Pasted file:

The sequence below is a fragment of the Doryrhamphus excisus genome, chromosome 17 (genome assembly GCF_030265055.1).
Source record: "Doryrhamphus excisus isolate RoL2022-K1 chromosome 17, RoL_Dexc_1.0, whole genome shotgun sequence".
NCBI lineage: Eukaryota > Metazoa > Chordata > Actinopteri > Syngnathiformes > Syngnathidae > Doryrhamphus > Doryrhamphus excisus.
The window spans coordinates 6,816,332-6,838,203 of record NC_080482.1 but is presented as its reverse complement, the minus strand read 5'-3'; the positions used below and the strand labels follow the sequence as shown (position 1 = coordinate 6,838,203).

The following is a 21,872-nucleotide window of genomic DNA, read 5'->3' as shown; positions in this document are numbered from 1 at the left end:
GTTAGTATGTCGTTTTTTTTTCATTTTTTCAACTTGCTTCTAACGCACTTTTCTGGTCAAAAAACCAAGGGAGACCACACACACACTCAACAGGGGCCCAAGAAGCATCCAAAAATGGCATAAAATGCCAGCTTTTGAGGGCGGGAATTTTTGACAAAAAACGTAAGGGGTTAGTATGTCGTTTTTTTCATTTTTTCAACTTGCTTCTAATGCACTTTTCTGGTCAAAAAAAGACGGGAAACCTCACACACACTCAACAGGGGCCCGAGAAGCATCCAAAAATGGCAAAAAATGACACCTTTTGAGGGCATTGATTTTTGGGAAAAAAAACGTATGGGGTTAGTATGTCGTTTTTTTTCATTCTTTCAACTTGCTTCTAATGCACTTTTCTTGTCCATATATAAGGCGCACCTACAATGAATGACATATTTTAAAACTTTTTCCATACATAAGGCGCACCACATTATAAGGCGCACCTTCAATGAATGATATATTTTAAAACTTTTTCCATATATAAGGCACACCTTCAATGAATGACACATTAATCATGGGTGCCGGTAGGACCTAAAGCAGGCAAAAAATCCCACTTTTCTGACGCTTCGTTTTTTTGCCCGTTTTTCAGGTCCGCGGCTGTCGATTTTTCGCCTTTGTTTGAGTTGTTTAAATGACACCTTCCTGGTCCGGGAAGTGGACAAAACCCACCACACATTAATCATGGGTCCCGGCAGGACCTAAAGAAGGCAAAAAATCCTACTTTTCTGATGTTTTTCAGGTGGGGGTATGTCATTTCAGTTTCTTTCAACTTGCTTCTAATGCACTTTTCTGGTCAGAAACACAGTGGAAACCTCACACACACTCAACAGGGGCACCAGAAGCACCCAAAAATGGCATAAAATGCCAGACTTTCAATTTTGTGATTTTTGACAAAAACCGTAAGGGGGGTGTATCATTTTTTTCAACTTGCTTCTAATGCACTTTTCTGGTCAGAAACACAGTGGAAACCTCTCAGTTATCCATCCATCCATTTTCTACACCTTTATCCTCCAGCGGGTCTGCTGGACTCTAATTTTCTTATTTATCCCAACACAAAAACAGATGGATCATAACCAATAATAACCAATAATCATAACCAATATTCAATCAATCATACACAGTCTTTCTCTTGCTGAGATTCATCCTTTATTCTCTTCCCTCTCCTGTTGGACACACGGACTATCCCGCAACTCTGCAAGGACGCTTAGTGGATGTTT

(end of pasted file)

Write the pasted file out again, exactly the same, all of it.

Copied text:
The sequence below is a fragment of the Doryrhamphus excisus genome, chromosome 17 (genome assembly GCF_030265055.1).
Source record: "Doryrhamphus excisus isolate RoL2022-K1 chromosome 17, RoL_Dexc_1.0, whole genome shotgun sequence".
NCBI lineage: Eukaryota > Metazoa > Chordata > Actinopteri > Syngnathiformes > Syngnathidae > Doryrhamphus > Doryrhamphus excisus.
The window spans coordinates 6,816,332-6,838,203 of record NC_080482.1 but is presented as its reverse complement, the minus strand read 5'-3'; the positions used below and the strand labels follow the sequence as shown (position 1 = coordinate 6,838,203).

The following is a 21,872-nucleotide window of genomic DNA, read 5'->3' as shown; positions in this document are numbered from 1 at the left end:
GTTAGTATGTCGTTTTTTTTTCATTTTTTCAACTTGCTTCTAACGCACTTTTCTGGTCAAAAAACCAAGGGAGACCACACACACACTCAACAGGGGCCCAAGAAGCATCCAAAAATGGCATAAAATGCCAGCTTTTGAGGGCGGGAATTTTTGACAAAAAACGTAAGGGGTTAGTATGTCGTTTTTTTCATTTTTTCAACTTGCTTCTAATGCACTTTTCTGGTCAAAAAAAGACGGGAAACCTCACACACACTCAACAGGGGCCCGAGAAGCATCCAAAAATGGCAAAAAATGACACCTTTTGAGGGCATTGATTTTTGGGAAAAAAAACGTATGGGGTTAGTATGTCGTTTTTTTTCATTCTTTCAACTTGCTTCTAATGCACTTTTCTTGTCCATATATAAGGCGCACCTACAATGAATGACATATTTTAAAACTTTTTCCATACATAAGGCGCACCACATTATAAGGCGCACCTTCAATGAATGATATATTTTAAAACTTTTTCCATATATAAGGCACACCTTCAATGAATGACACATTAATCATGGGTGCCGGTAGGACCTAAAGCAGGCAAAAAATCCCACTTTTCTGACGCTTCGTTTTTTTGCCCGTTTTTCAGGTCCGCGGCTGTCGATTTTTCGCCTTTGTTTGAGTTGTTTAAATGACACCTTCCTGGTCCGGGAAGTGGACAAAACCCACCACACATTAATCATGGGTCCCGGCAGGACCTAAAGAAGGCAAAAAATCCTACTTTTCTGATGTTTTTCAGGTGGGGGTATGTCATTTCAGTTTCTTTCAACTTGCTTCTAATGCACTTTTCTGGTCAGAAACACAGTGGAAACCTCACACACACTCAACAGGGGCACCAGAAGCACCCAAAAATGGCATAAAATGCCAGACTTTCAATTTTGTGATTTTTGACAAAAACCGTAAGGGGGGTGTATCATTTTTTTCAACTTGCTTCTAATGCACTTTTCTGGTCAGAAACACAGTGGAAACCTCTCAGTTATCCATCCATCCATTTTCTACACCTTTATCCTCCAGCGGGTCTGCTGGACTCTAATTTTCTTATTTATCCCAACACAAAAACAGATGGATCATAACCAATAATAACCAATAATCATAACCAATATTCAATCAATCATACACAGTCTTTCTCTTGCTGAGATTCATCCTTTATTCTCTTCCCTCTCCTGTTGGACACACGGACTATCCCGCAACTCTGCAAGGACGCTTAGTGGATGTTT